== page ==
Hearing Loss: Come introduce yourself and connect with others

Welcome to the Hearing Loss group on Mayo Clinic Connect.
This is a welcoming, safe place where you can meet people living with hearing loss, and friends and family supporters. Whether you were born deaf or hard of hearing, experienced hearing loss after birth or with aging, it helps to connect with others. Together we can learn from each other, support one another and share stories about living with hearing loss, coping with challenges and celebrating milestones.

Let’s chat. Why not start by introducing yourself? What is your hearing loss experience? Got a question, tip or story to share?

@julieo4

Do you experience that same kind of pain from certain sounds when you are NOT wearing hearing aids? Did your provider mention anything about a form of loudness sensitivity called hyperacusis? It does take time to get used to hearing amplified sound when you are new to hearing aids.

Jump to this post

I should have stated my problem better. Here it is.
I have had 2 sets of hearing aids during the past 7 years. At first the aids seemed ok, then they became uncomfortable,and then increasingly painful. Now I am testing a third set, hoping there is a way to suppress some frequencies, but there is not. . This set becomes painful after wearing for about 6 hours. I am not bothered by normal sound when I am not wearing hearing aids. I recently had hearing tests from 2 audiologists, and each test was extremely painful in a few high frequencies. Incidentally, one audiologist tested my comprehension of spoken words using normal volume and again with lower volume. My comprehension of the words was better at a lower volume. Both audiologists were concerned that my ability to hear speech would be worsened if they suppressed the higher frequencies. I don't think either mentioned hyperacusis, and I started to read about it yesterday. If that is my problem, have you more suggestions? I am hoping to understand my situation better.
Fortunately I can return this hearing aid with no charge, returns are very expensive for most aids.

REPLY

I have had hearing loss for 30years but am now at the point where even with hearing aids I cannot understand people and a terrified of the phone. I don’t know how to be independent at this point I. Me life (72 yrs)£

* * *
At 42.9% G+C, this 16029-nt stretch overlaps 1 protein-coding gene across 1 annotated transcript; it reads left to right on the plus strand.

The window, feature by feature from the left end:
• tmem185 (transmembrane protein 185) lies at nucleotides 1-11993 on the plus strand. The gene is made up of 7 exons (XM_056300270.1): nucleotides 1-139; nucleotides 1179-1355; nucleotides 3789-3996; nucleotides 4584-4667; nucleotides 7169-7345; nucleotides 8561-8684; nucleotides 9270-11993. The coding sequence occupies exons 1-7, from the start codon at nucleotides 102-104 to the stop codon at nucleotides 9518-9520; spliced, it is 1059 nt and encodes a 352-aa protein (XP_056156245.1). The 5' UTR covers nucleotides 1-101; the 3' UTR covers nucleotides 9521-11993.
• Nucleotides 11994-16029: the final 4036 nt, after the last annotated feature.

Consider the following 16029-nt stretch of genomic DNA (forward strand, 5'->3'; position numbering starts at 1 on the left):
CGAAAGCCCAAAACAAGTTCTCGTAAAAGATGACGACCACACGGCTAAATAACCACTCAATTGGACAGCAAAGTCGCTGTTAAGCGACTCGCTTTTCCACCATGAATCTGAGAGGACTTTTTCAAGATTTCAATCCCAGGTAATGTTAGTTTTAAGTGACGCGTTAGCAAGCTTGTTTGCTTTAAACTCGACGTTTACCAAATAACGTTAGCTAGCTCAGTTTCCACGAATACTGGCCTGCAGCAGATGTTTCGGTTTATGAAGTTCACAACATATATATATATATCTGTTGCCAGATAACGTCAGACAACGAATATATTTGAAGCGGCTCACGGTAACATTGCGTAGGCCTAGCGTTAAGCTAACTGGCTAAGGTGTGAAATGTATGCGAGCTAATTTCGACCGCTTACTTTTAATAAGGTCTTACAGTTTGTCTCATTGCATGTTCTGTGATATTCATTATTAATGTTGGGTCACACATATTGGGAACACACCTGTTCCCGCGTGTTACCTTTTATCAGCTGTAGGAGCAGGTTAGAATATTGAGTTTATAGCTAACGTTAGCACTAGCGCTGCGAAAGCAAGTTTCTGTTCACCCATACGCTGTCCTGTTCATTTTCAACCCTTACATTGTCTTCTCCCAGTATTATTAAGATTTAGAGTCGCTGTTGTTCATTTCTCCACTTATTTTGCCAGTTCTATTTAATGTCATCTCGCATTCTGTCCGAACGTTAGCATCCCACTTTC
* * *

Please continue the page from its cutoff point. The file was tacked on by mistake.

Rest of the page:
REPLY
@smbritt

I have had hearing loss for 30years but am now at the point where even with hearing aids I cannot understand people and a terrified of the phone. I don’t know how to be independent at this point I. Me life (72 yrs)£

Jump to this post

There is help available. Do you know about captioned phones? It depends on where you live, but in most states they are FREE. Check out http://www.captioncall.com and http://www.captel.com You are definitely too young to give up! There are several apps that can be downnloaded to your smartphone that transcribe speech to text so you can read what people are saying as they say it.

If hearing aids no longer help you, have you considered the possibility of a cochlear implant? Mine has been a miracle for me.

The Hearing Loss Assn. of America (HLAA) has chapters throughout the United States. The HLAA website is: http://www.hearingloss.org The mission of HLAA, which is a consumer organization, is to help people with hearing loss remain in the hearing mainstream through information sharing, education, peer support and advocacy. Chapters are listed on the website, along with a large amount of information. If you will share your location, we might be able to provide more information.

Technology that goes beyond hearing aids is extremely helpful, but so many people with hearing loss have no idea that it exists.

REPLY
@sophie32

I should have stated my problem better. Here it is.
I have had 2 sets of hearing aids during the past 7 years. At first the aids seemed ok, then they became uncomfortable,and then increasingly painful. Now I am testing a third set, hoping there is a way to suppress some frequencies, but there is not. . This set becomes painful after wearing for about 6 hours. I am not bothered by normal sound when I am not wearing hearing aids. I recently had hearing tests from 2 audiologists, and each test was extremely painful in a few high frequencies. Incidentally, one audiologist tested my comprehension of spoken words using normal volume and again with lower volume. My comprehension of the words was better at a lower volume. Both audiologists were concerned that my ability to hear speech would be worsened if they suppressed the higher frequencies. I don't think either mentioned hyperacusis, and I started to read about it yesterday. If that is my problem, have you more suggestions? I am hoping to understand my situation better.
Fortunately I can return this hearing aid with no charge, returns are very expensive for most aids.

Jump to this post

Before giving up on the hearing aids, I would ask the audiologists to lower those high frequencies so YOU can tell if it helps.

Liked by sophie32

REPLY